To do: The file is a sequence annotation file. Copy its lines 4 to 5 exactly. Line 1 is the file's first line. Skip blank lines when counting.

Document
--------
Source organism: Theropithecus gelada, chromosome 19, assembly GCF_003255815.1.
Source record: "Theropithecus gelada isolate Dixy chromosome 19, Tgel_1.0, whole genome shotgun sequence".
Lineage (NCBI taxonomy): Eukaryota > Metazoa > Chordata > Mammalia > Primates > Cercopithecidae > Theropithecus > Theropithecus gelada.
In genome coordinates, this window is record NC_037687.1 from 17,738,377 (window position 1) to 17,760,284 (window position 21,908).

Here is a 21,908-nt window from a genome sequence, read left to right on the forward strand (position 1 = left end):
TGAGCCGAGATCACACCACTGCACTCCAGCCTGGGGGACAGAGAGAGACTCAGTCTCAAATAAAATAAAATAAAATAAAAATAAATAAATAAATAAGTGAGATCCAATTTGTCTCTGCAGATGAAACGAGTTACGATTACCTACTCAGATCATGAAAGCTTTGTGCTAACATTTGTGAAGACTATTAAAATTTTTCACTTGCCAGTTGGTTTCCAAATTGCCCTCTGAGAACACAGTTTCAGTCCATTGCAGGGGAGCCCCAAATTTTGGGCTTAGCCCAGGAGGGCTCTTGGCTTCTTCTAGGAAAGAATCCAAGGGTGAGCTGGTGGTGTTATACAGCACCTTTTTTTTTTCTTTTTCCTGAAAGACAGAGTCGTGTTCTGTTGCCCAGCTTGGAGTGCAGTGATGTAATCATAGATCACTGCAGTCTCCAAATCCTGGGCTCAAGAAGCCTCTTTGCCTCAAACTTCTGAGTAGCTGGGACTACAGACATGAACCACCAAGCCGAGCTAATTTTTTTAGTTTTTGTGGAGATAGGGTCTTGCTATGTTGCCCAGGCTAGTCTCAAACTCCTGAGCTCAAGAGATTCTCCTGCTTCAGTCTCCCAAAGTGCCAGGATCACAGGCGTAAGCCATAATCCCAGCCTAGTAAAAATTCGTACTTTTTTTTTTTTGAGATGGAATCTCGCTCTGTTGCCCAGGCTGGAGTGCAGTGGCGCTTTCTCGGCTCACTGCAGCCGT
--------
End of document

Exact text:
In genome coordinates, this window is record NC_037687.1 from 17,738,377 (window position 1) to 17,760,284 (window position 21,908).

Here is a 21,908-nt window from a genome sequence, read left to right on the forward strand (position 1 = left end):